Above: Marcel Wanders Delft Blue Rug, for Moooi Carpets
Design, art…if the question is not too philosophical, what’s the difference?
Design is about our hope for a better future; art has a more profound conversation going on. I do think that design aims to speak to a lot of people and art tends to be a deeper conversation with fewer people. The aim of art isn’t to reach a lot of people but to be pure and straightforward.
You were called (New York Times) “the Lady Gaga of Design”. Can you see the resemblance?
She’s an amazing entertainer. She changes herself, she changes the status quo, it’s exciting. She’s certainly not boring!
Above: Pool with a 30+ metre cascade and bar. An iconic hotel design created by Marcel Wanders for Grand Portals Nous, in Mallorca, Spain.
Above: the entrance to the hotel’s spa.
Virtual design is a key step forwards for design. What other steps do you expect to see in your lifetime?
We have to make sure we’re on the same page here. Design is basically for free. People think design is expensive, but they have no idea. Designers make their sketches, drawings, prototypes – they put them in a shop, a fair, an exhibition, a magazine, otherwise they can’t be communicated. Communication allows them to be seen, read and understood by people. You don’t own a Snotty Vase but you’ve experienced it, you’ve thought about it and you’ve enjoyed talking about it. What designers do, whether or not it exists in real life, is there for all of us to enjoy, and that is the value of design.
If you read a design magazine, it’s not because you want to buy a sofa. You just want to be entertained, you want to see something new, you want to grow, you want to feel something. So design is for free. It doesn’t have to be physically realised to be enjoyed. It can be virtually realised. This all started, in the context of true design, in the 1990s, and I think it was a super important change. It was only possible because there were more and more international design magazines, and of course later the internet gave us the ability to communicate all around the world in that virtual way.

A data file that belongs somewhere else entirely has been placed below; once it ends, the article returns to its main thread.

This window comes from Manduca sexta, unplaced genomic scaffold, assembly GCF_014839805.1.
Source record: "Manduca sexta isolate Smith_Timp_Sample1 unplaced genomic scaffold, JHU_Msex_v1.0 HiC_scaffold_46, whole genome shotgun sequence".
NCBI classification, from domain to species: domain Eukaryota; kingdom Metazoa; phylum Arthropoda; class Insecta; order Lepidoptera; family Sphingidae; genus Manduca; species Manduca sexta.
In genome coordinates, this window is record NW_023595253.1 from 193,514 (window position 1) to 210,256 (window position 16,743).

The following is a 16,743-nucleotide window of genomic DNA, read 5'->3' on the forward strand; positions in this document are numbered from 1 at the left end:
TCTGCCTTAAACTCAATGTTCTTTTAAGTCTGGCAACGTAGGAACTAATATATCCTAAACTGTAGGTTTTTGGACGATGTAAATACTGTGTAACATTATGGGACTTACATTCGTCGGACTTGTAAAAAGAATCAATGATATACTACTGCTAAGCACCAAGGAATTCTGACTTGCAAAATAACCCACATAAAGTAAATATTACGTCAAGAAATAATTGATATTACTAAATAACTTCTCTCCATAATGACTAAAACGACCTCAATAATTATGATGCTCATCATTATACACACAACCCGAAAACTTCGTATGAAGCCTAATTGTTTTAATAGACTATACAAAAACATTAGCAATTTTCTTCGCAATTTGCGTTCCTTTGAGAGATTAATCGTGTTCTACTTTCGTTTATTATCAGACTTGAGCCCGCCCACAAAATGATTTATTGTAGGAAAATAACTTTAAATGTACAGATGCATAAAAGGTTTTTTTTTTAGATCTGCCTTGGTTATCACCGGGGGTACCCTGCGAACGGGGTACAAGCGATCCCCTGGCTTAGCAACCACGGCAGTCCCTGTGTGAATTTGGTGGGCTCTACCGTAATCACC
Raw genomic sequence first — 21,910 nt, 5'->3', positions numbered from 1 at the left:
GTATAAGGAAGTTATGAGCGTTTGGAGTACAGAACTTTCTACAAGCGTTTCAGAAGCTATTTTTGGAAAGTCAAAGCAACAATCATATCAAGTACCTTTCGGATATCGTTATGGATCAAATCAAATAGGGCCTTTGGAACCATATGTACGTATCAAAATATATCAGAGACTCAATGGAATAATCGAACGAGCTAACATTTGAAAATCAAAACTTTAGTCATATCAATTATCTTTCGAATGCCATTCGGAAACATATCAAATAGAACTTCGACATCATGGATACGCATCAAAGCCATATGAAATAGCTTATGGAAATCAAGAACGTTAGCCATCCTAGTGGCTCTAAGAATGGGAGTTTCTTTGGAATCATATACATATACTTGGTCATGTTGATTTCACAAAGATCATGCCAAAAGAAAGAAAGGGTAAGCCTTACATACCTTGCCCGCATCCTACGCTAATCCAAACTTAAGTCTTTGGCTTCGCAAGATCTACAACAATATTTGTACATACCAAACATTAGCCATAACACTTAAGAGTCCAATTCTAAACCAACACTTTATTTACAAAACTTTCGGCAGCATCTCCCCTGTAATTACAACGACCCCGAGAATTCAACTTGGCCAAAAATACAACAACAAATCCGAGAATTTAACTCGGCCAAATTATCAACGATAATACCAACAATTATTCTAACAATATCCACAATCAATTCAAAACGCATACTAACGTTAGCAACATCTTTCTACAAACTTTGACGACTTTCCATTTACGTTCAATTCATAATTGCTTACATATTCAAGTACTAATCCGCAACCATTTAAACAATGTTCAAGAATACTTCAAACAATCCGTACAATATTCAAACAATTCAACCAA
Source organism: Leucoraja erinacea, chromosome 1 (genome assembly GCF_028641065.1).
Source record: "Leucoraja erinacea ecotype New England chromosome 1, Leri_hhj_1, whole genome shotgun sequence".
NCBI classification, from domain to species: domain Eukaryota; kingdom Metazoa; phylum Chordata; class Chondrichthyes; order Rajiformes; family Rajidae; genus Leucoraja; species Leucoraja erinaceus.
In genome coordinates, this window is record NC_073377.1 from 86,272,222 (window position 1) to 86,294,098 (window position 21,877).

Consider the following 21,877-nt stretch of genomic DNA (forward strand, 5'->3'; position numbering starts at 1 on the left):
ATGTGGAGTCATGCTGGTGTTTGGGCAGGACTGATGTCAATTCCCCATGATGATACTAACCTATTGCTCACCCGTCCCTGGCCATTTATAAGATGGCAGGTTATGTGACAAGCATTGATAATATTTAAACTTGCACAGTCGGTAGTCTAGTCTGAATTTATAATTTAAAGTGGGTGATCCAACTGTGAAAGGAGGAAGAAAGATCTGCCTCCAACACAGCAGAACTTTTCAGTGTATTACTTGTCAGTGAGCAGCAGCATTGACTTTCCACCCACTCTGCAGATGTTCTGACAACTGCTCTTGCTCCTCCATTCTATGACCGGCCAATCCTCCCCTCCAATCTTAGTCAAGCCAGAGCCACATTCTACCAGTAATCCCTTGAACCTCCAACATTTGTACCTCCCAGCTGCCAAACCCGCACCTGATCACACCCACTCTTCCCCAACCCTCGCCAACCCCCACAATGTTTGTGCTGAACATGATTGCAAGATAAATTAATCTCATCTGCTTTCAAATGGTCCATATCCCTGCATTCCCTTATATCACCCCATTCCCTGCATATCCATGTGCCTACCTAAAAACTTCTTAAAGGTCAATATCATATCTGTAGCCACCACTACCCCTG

Above: Marcel Wanders’ Power Nap with the Raymond Floor Lamp by Raymond Tensegrity for Moooi.
Above: Marcel Wanders at Salone del Mobile 2018 with the Diamond Mirror – the newest addition to Louis Vuitton’s Objet Nomades collection.
What’s going to happen next? So much that I don’t even know where to start that conversation!
Dutch design is typically minimalist and you are clearly maximalist. How Dutch are you really?
I don’t think more is more. And I don’t think less is more. I think more is a word that means nothing unless it’s in relation to something. More of something good is better. More of something bad is worse. It’s that simple, right? I do think design is a positive thing, and we can create value for the world. So I don’t think that less of something positive is negative. I think more of something positive can only be a positive thing. It’s relative.
I am not a minimalist or a maximalist. I’m an optimalist. If I were a minimalist I’d do another job. What’s a minimalist grocer? What’s a minimalist hairdresser? What’s a minimalist politician? It’s a person sitting at home waiting for more coffee. A minimalist designer is someone who just doesn’t like his work, who can’t come up with an idea that’s good enough to be better than nothing. Basically, he feels guilty about being alive so he does less. I believe we should make real value for people. That’s not minimal, that’s optimal. I’m an optimalist.